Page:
Legislators, tenure fight contributed to Kim’s exit

Jessica Steeno

In a surprise announcement Tuesday night, Regent Hyon Kim withdrew her candidacy for a second term on the Board of Regents.
Her decision makes Kim the fourth regent this academic year to leave the 12-member board. In all, five seats have opened since October.
Kim said the lack of support from legislators in her district along with her desire to commit more time to her own business contributed to her decision not to run for re-election. She faced an uphill road; nearly half the applicants to the board are running for her seat.
“The more I thought about it, the more I thought it was a slap in the face,” Kim said. “I’m also assessing my time. I’m a small businesswoman, and I need to put my 24 hours a day into this business. I sacrificed my personal life for the University, and now the Legislature is saying, ‘let’s get rid of her.'”
Regent Stanley Sahlstrom, who was the first board member to announce his retirement, said Kim “appeared to be very concerned with all the issues that faced the board of regents, so I am very surprised. I’m sorry to see her leave.”
Many legislators were concerned that Kim was too outspoken on the tenure issue, that she was pushing too hard for the controversial reforms.
“She’s aligned herself with a faction of the board that has been very detrimental to the University,” said Sen. Richard Cohen, DFL-St. Paul. “Primarily this was with the tenure issue, which was unnecessary, inflammatory, and very damaging to the U.” Cohen represents the fourth congressional district, from which Kim was appointed.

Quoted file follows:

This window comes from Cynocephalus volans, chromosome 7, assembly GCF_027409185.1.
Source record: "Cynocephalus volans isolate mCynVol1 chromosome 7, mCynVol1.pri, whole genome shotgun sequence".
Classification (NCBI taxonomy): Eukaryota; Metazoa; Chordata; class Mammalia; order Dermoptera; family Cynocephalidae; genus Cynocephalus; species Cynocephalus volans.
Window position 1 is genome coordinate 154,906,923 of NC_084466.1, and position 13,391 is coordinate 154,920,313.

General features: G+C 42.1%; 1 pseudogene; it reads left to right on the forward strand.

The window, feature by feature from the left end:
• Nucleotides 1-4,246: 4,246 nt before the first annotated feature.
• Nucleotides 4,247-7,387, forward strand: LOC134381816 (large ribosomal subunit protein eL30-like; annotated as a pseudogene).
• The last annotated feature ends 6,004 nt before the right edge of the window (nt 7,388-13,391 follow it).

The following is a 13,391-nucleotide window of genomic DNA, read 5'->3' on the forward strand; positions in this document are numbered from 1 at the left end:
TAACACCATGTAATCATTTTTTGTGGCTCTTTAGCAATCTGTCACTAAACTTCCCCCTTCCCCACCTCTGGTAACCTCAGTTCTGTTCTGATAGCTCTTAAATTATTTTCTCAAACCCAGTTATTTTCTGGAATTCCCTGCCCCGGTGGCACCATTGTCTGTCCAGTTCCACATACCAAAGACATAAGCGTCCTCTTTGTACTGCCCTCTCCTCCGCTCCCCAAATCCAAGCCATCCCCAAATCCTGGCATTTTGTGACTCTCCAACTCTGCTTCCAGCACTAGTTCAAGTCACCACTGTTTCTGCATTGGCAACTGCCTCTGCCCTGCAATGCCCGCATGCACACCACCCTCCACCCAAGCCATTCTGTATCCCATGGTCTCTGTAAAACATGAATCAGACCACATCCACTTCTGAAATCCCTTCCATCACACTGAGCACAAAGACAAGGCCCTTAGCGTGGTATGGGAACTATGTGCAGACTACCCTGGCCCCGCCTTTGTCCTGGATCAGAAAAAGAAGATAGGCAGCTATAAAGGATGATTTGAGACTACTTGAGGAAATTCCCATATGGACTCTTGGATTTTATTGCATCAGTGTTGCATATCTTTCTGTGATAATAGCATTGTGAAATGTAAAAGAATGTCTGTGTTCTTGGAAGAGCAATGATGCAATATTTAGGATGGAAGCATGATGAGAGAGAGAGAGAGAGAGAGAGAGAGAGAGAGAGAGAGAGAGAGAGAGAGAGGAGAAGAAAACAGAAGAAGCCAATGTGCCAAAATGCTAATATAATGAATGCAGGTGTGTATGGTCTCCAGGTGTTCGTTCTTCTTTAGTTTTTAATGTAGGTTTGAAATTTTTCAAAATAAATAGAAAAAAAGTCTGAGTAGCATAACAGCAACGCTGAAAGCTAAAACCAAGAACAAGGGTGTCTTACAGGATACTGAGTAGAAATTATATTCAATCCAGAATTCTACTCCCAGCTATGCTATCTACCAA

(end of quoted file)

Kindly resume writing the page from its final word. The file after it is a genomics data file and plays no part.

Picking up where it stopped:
“I thought it was wise for her to resign,” said Mindy Greiling, DFL-Roseville, who also represents the fourth district. “I thought that the tenure issue had put the icing on the cake of a lot of the people’s concerns about the Board of Regents, and that she had run into so much trouble with so many legislators being unhappy with that.”
However, Kim’s supporters called her an advocate for student issues.
“Regent Kim is a really good student regent,” said Minnesota Student Association President Helen Phin. “She’s been a proven leader for student causes on the board, and I am disappointed that she has chosen not to seek re-election.”
Kim was the first Asian-American to be elected to the board, and many of her supporters expressed concern that diversity among board members might diminish with her resignation.
“I think she does provide a valuable perspective as somebody who is a graduate of the U, and who is a woman of color,” said Sen. Sandra Pappas, DFL-St. Paul. “She’s concerned about access to low-income students and communities of color, and now we’re not going to have that. There are plenty of qualified white males out there who want to be regents. It is difficult to find a qualified person of color who is willing to put the time and the work into it, especially when you’re vilified by the governor.”
Even those who have not been supporters of Kim acknowledged her contribution as a woman of color.
“I think she’s really brought an awareness to the Board of Regents of issues of inclusiveness and affirmative action,” said Greiling. “Being a woman of color, I think that was her contribution.”
But Phin was not especially concerned about the board losing the perspective of a person of color, saying that anyone with a personal commitment to issues important to students is a credit to the University.
Regent Wendell Anderson will not seek a third term as regent either. In December, Jean Keffeler resigned from the board and has been replaced by Michael O’Keefe. Regent H. Bryan Neel is seeking election to a second term on the board.